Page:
The Ra'avad notes that there is a difference of opinion concerning this matter in the Jerusalem Talmud (Terumot 6:1). The opinion cited by the Rambam is advanced by Rabbi Yehudah HaNasi while the majority of the Sages differ. Hence, he maintains that the Sages' view should be followed for, as stated in the following halachah with regard to barley, eating uncooked kernels of wheat is harmful. The Radbaz and the Kessef Mishneh justify the Rambam's view. As stated in Hilchot Berachot 3:2, one is required to make a blessing when eating such kernels. This indicates one is deriving benefit and if one derives benefit from terumah, he is required to make restitution.

29.

It is uncommon to partake of these foods in this manner. Nevertheless, it is not so infrequent a practice to reduce one's liability.

30.

Note the parallel with regard to the prohibition against eating on Yom Kippur (Hilchot Shivitat Esor 2:7). There too the Rambam rules that consuming food in such a state is not considered as "eating."

31.

If, however, he chewed them before swallowing them, the second person is not liable at all. For once they have been chewed, they are entirely worthless (Radbaz).

32.

For swallowing the fruit whole is also considered eating.

33.

After the person swallowed the prunes, the sanctity of terumah within them is considered to have been desecrated. For that reason, the first person who swallowed them is required to make restitution. They become his property and the second one is liable as one who damages the property of the first.

34.

Whom he agreed to supply with meals in addition to their wages.

35.

In his Commentary to the Mishnah (Terumot 6:3), the Rambam elaborates on why the guests and not the host are responsible, citing the principle (Kiddushin 42b) that a person cannot act as an agent to perform a transgression for a colleague. Instead, the transgression is solely the responsibility of the person who performed it, in this instance, the people who partook of the food.

36.

I.e., the full price of the meal were it to have been prepared from ordinary produce.

37.

For this reason, it is preferable for the workers to have the employer pay them rather than having him pay the principal for the terumah (Radbaz).

38.

Note a similar ruling in Hilchot Mechirah 16:14. This principle is stated by the Jerusalem Talmud (Terumot, loc. cit.) in explanation of the reason the employer is required to reimburse his workers. Seemingly, he was required to provide them with a meal. He did and they ate to their satisfaction, why then is he liable to them? Our Sages explain, based on the above principle, that since the food was forbidden, their souls did not derive true satisfaction from it and hence, he is required to give them a meal.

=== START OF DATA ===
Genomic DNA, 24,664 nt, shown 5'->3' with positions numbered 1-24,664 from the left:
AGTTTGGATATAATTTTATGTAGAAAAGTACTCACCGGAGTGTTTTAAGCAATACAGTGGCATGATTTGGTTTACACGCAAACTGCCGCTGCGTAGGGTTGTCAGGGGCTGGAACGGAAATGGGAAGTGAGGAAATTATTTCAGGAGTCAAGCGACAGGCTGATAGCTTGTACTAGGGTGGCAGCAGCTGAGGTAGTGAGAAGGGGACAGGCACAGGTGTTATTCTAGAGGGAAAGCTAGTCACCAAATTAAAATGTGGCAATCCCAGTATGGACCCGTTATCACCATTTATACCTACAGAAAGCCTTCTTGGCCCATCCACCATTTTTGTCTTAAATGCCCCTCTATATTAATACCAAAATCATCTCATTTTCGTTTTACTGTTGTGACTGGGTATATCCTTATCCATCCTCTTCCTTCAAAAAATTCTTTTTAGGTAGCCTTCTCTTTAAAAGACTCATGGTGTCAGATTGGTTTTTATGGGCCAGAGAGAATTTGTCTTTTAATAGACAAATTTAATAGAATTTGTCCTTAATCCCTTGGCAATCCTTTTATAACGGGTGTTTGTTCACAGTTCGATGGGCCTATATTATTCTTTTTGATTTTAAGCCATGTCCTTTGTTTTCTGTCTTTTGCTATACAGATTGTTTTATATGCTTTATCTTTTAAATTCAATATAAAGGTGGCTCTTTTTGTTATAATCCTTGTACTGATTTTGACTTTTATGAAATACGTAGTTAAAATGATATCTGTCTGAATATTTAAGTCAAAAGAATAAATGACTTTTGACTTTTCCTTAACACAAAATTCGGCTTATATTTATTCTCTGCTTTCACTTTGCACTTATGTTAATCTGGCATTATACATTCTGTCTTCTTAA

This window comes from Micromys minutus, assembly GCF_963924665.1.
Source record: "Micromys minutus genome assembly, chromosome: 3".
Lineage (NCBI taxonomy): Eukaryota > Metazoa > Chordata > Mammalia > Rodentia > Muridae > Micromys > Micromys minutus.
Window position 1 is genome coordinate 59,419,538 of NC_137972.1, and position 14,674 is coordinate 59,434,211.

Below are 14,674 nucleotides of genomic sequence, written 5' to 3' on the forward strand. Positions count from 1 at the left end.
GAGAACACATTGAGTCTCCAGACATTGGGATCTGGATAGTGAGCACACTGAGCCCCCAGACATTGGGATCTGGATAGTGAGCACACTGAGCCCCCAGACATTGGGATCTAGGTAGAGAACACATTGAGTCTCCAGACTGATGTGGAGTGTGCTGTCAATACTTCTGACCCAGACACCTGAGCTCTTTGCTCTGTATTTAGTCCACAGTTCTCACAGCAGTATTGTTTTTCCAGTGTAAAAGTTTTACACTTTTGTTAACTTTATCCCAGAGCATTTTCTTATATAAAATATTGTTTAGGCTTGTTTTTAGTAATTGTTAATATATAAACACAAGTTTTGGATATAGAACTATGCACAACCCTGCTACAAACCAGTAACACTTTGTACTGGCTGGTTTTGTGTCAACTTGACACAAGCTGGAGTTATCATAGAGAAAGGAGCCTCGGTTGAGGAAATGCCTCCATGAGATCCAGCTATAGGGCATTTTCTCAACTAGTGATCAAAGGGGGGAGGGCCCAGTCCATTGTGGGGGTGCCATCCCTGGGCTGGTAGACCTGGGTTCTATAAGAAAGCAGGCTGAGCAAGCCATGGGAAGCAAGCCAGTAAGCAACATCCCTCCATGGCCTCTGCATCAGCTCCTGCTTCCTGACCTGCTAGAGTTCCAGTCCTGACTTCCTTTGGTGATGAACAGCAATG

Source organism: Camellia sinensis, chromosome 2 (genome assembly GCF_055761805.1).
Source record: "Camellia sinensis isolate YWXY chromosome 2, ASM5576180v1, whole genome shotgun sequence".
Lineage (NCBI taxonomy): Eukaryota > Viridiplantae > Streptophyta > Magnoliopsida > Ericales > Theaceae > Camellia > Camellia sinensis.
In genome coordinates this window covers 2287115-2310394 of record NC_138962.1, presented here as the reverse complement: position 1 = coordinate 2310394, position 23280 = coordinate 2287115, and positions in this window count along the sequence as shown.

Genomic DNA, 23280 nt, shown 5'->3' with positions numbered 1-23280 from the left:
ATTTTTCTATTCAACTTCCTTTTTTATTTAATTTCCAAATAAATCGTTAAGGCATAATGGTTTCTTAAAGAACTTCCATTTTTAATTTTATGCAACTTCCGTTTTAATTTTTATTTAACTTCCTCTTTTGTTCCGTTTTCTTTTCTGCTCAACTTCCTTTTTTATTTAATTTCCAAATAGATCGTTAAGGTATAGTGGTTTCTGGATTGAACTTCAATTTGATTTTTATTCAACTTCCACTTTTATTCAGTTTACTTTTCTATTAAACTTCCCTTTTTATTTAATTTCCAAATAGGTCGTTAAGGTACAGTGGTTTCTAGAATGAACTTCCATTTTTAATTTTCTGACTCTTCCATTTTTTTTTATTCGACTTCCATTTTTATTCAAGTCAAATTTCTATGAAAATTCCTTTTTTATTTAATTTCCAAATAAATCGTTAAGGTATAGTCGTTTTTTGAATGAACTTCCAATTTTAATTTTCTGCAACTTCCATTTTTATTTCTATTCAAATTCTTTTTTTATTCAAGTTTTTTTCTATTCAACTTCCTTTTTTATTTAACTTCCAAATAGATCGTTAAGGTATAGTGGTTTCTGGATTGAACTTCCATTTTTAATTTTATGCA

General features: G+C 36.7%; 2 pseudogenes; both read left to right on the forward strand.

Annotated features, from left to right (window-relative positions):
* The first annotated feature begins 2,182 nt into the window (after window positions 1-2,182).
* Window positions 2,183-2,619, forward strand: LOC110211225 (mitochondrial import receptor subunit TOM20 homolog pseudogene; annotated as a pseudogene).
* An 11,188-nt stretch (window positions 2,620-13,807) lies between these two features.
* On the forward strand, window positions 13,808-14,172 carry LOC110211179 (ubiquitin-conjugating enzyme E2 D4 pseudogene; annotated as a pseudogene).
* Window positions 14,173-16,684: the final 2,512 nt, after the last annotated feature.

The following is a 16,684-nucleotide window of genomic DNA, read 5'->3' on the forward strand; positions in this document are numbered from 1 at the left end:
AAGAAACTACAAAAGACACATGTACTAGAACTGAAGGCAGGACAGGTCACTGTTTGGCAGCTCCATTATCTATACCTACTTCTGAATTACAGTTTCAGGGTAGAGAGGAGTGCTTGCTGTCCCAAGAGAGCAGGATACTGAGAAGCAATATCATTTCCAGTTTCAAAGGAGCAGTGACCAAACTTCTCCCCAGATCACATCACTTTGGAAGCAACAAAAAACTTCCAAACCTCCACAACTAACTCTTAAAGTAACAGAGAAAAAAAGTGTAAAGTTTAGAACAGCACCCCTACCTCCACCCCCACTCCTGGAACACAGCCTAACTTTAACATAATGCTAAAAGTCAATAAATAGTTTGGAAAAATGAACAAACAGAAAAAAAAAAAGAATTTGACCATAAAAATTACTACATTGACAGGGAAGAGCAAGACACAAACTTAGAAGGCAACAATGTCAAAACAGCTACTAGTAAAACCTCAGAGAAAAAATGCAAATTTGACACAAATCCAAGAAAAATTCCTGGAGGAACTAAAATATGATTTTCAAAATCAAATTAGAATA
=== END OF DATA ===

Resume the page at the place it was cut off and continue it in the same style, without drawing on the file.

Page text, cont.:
39.

The children are not liable, for they are not obligated in the observance of the mitzvot.

40.

The servants are not liable, for they have no independent financial capacity.

41.

See Halachah 15 which states that whenever a person is required to pay only the principal, the grain that he pays is not considered as terumah.

42.

For it is forbidden only according to Rabbinic Law and the Sages did not require this additional payment.

43.

One is not liable in this instance, because the prooftext requiring payment of the additional fifth mentions "eating," and eating or drinking less than an olive-sized portion is not considered as "eating" [the Rambam's Commentary to the Mishnah (Terumot 7:3)].

44.

Wine is forbidden to a nazirite whether it is terumah or not and our Sages explain that eating a forbidden substance is not considered "eating." In this context, a distinction can be made between eating on Yom Kippur which is an issur gavra, i.e., the food is not forbidden, the person is forbidden to partake of it, and wine for a nazirite, which is an issur cheftza, the wine itself becomes forbidden for him (Pri Megadim, Eshel Avraham 202:11). This explanation resolves an objection lodged by the Ra'avad who cites a Tosefta that rules differently than the Rambam.

45.

In the latter two instances, these are not ordinary ways of benefiting from these products.